• The centre-right with the PD: while such an alliance would be complicated for both the PD and the Northern League, it is not impossible. In spite of its defeat, the Democratic Party can still tip the scales faced with two forces neither of which has the majority it needs to govern. Under pressure to put an end to instability, such an alliance could come into being either with the direct support of the PD through an explicit manifesto agreement or indirectly through straightforward external support. This is still our baseline scenario. It is also the scenario markets have bought into, explaining their relative complacency over the election results.

A testing ground for Europe

In no sense is the result of the Italian elections an isolated case. It is in keeping with the process of merging social democracy and the neoliberal economic agenda, which has gradually come to occupy the centre of the political chessboard. A prosperous middle class was to have provided the social and political base needed to extend this centre. But then came the crisis, and the promises of prosperity for this middle class withered away in the face of growing inequality and economic polarisation in European societies, especially in those countries hit hardest by the crisis. The formula proposed by this grand centre could not prevent – and perhaps even magnified – this polarisation, thus creating fertile ground for the defeat of the centre and the rise of extremists. The Netherlands and Germany have managed to keep extremists at the margins of government; in Austria, they are included in more moderate coalitions; in Spain, they have weakened the traditional forces; and in Greece, they have folded under the weight of harsh economic reality. What sets Italy apart is that they will inevitably govern as part of coalitions that they will lead.

The question then arises: what European game will Italy’s next government play? Will it continue with the strategy of negotiating a cooperative solution aimed at securing fiscal room for manoeuvre in exchange for structural reform? These days, electoral manifestos no longer say anything about leaving the economic and monetary union. The new political consensus is to try to change the euro from within rather than pull out. The two most extreme parties will have to do deals with the more moderate ones if they want to avoid an unholy alliance between the two victorious and ambitious leaders. In spite of ever more generous promises, the time has now come to face reality. Will they be able to channel their voters’ rage by opening up a debate with European institutions and partners, by asking questions – often legitimate – without refusing to cooperate? Only this strategy could avoid tension in the countries of Northern Europe, which would otherwise, via a reappraisal of perceived risk, ask for more guarantees to lower this risk. This is all the more true given that these countries are accountable to their parliaments, where eurosceptic forces are on the rise. This point is crucial for a European agenda marked by planned reforms over the next year, with a central focus on finding a balance between reducing and sharing these risks. How can this potentially high-risk event be transformed into a sort of awakening that could constructively change the rules of the game? It would be wise to encourage such a process by taking a careful look at Italy as a test of the effectiveness of European policy in response to demands to support growth and the need to address the democratic deficit. This is the first time a central European country has experienced a situation hitherto reserved for Eastern European countries, whose institutions are supposedly weaker. Italy will therefore serve as a testing ground for the real stress test to assess the robustness of not only its institutions but of Europe’s as well. Since the political cycle is long, this test could speak volumes about the risks that could yet materialise elsewhere in Europe. If our baseline scenario – a sort of ‘change everything so everything stays the same’ – were to materialise, it might merely delay this stress test until the end of the parliamentary term or the next European elections.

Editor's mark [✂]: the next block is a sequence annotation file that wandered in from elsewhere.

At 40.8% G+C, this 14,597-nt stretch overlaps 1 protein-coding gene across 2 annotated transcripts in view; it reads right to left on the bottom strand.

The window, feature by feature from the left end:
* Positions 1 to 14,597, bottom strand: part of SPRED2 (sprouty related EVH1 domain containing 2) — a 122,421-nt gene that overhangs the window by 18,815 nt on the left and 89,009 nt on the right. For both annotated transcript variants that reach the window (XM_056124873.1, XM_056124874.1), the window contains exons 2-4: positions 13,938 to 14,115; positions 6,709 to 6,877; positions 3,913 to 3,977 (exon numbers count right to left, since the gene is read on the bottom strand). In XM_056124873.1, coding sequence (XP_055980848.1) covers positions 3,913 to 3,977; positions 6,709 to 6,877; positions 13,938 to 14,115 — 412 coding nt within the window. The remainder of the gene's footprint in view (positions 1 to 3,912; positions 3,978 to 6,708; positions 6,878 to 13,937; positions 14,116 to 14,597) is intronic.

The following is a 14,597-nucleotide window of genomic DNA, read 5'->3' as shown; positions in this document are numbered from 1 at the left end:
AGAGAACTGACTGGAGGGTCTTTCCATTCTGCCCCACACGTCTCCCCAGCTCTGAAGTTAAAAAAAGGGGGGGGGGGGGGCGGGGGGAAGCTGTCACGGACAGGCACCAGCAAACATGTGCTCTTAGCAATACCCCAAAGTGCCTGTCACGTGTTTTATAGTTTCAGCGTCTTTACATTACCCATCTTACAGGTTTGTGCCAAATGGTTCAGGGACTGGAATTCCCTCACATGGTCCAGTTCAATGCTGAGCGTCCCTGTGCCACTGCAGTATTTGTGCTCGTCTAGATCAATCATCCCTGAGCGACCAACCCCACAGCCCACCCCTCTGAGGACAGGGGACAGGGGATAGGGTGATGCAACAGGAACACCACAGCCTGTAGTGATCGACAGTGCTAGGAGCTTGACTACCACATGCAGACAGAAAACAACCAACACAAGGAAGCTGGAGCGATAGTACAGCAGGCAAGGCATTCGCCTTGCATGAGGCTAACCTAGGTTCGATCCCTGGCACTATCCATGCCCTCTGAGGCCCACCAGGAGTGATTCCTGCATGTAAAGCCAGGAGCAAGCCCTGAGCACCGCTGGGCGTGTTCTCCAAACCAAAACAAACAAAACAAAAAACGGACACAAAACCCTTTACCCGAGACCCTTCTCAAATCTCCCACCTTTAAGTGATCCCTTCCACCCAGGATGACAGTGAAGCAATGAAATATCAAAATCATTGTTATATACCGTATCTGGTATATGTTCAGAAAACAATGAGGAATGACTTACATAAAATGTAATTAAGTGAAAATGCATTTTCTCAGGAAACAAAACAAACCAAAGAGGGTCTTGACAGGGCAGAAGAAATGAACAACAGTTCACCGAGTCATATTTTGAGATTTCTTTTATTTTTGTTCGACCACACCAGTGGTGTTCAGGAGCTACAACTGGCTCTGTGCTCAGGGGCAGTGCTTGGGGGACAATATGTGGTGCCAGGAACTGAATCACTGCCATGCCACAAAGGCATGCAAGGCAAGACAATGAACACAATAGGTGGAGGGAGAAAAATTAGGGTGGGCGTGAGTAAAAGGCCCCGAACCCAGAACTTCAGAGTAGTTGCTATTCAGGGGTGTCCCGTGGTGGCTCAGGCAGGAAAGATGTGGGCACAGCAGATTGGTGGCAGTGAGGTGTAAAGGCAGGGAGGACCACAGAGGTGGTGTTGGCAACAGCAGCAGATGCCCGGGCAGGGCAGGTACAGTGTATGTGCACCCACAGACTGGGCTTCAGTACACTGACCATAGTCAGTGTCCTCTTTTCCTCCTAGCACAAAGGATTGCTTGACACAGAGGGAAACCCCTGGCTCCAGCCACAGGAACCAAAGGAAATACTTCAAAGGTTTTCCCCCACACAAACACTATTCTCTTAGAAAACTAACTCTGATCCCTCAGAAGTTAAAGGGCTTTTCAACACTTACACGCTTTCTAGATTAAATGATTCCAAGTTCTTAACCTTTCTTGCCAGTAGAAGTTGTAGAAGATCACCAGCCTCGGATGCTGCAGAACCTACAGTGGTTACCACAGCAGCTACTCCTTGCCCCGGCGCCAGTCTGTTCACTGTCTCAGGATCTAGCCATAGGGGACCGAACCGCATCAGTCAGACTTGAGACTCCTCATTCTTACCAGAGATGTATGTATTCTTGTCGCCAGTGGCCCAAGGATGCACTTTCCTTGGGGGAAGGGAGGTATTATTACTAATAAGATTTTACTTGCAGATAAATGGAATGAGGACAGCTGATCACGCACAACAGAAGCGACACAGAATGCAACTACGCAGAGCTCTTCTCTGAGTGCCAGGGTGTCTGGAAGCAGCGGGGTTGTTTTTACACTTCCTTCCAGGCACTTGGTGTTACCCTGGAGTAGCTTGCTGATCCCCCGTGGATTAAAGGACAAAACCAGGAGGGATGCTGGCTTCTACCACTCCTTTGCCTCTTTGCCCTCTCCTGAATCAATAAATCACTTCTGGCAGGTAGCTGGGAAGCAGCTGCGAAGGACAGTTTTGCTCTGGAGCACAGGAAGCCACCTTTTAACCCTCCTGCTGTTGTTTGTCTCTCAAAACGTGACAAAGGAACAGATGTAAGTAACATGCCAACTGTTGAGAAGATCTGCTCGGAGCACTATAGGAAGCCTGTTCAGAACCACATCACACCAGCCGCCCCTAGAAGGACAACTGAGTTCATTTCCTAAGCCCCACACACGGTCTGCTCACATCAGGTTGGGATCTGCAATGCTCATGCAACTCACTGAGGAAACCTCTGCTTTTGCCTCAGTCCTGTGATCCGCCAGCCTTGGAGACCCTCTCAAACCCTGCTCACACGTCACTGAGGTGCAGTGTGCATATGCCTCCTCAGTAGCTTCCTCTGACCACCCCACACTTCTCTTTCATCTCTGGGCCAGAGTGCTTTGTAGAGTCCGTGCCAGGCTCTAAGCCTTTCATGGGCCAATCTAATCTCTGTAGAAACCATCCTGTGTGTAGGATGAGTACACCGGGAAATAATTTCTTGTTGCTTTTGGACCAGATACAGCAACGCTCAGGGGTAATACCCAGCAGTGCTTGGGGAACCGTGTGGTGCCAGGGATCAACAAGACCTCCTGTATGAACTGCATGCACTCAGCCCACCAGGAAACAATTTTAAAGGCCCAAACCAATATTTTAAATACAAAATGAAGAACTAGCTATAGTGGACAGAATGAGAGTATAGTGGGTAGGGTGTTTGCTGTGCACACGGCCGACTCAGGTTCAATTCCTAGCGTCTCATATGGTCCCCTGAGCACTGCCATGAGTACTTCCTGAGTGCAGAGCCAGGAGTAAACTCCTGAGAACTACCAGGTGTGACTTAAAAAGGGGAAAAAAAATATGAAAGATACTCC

Paola Monperrus-Veroni